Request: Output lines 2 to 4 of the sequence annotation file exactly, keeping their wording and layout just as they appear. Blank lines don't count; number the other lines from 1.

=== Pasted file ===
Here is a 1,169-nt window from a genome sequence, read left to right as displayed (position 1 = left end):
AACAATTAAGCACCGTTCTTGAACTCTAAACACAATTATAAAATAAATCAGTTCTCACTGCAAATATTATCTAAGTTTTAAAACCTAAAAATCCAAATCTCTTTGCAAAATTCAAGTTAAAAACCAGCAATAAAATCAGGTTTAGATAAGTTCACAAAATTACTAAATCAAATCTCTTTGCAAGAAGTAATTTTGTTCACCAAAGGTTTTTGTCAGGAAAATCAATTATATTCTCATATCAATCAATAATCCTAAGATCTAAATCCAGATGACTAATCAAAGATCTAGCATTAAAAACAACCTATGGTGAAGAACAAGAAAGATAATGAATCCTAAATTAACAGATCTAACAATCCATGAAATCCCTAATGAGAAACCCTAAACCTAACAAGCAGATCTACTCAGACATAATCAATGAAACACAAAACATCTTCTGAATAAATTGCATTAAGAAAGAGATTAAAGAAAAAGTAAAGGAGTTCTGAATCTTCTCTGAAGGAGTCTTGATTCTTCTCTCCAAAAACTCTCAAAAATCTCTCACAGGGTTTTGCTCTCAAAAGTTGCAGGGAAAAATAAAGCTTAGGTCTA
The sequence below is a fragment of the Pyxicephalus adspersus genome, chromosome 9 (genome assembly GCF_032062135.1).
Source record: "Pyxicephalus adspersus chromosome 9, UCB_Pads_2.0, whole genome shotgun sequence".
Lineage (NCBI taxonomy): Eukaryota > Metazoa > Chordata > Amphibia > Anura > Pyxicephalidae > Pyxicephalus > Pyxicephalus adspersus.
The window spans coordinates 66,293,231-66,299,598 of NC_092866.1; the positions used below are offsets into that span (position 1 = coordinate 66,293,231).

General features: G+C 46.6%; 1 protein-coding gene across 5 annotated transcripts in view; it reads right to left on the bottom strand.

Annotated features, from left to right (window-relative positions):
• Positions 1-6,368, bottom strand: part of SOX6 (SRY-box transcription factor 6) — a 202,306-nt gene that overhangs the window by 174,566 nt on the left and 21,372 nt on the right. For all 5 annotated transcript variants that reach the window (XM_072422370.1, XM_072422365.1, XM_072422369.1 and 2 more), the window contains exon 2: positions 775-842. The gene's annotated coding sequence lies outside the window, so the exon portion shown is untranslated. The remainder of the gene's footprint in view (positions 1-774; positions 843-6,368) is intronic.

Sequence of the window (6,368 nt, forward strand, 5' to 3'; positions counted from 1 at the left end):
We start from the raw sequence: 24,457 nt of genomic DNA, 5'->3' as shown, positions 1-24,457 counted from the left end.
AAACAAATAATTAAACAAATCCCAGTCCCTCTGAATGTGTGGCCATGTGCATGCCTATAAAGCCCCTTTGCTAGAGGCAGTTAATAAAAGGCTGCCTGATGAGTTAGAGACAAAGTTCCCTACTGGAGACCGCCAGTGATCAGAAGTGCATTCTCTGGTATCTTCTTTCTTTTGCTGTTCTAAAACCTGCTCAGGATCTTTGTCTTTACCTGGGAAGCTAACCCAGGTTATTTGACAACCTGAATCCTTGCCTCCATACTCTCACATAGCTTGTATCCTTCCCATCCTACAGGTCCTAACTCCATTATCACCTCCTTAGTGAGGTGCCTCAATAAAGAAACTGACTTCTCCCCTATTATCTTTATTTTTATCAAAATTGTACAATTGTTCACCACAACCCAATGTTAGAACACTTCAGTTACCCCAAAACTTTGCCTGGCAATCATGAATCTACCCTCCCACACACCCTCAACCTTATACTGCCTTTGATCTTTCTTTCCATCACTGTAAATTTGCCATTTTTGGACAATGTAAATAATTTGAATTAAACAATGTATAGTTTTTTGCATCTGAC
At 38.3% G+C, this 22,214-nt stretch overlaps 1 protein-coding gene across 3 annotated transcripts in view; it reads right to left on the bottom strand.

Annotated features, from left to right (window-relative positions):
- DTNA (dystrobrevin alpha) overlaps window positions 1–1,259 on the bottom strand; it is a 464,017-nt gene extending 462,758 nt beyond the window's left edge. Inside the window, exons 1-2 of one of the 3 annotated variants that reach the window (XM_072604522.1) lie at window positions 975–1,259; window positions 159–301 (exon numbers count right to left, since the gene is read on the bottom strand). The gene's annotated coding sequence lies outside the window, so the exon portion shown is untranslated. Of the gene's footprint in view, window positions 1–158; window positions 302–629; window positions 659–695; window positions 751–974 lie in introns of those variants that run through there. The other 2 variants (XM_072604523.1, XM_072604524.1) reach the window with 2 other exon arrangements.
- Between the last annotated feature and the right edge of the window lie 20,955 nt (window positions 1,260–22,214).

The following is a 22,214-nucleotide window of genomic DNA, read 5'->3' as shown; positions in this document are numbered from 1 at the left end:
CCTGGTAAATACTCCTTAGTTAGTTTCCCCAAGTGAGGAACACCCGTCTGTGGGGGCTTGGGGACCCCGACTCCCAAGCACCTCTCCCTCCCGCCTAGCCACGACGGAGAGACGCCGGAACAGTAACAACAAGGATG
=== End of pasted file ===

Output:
AACAATTAAGCACCGTTCTTGAACTCTAAACACAATTATAAAATAAATCAGTTCTCACTGCAAATATTATCTAAGTTTTAAAACCTAAAAATCCAAATCTCTTTGCAAAATTCAAGTTAAAAACCAGCAATAAAATCAGGTTTAGATAAGTTCACAAAATTACTAAATCAAATCTCTTTGCAAGAAGTAATTTTGTTCACCAAAGGTTTTTGTCAGGAAAATCAATTATATTCTCATATCAATCAATAATCCTAAGATCTAAATCCAGATGACTAATCAAAGATCTAGCATTAAAAACAACCTATGGTGAAGAACAAGAAAGATAATGAATCCTAAATTAACAGATCTAACAATCCATGAAATCCCTAATGAGAAACCCTAAACCTAACAAGCAGATCTACTCAGACATAATCAATGAAACACAAAACATCTTCTGAATAAATTGCATTAAGAAAGAGATTAAAGAAAAAGTAAAGGAGTTCTGAATCTTCTCTGAAGGAGTCTTGATTCTTCTCTCCAAAAACTCTCAAAAATCTCTCACAGGGTTTTGCTCTCAAAAGTTGCAGGGAAAAATAAAGCTTAGGTCTA
The sequence below is a fragment of the Pyxicephalus adspersus genome, chromosome 9 (genome assembly GCF_032062135.1).
Source record: "Pyxicephalus adspersus chromosome 9, UCB_Pads_2.0, whole genome shotgun sequence".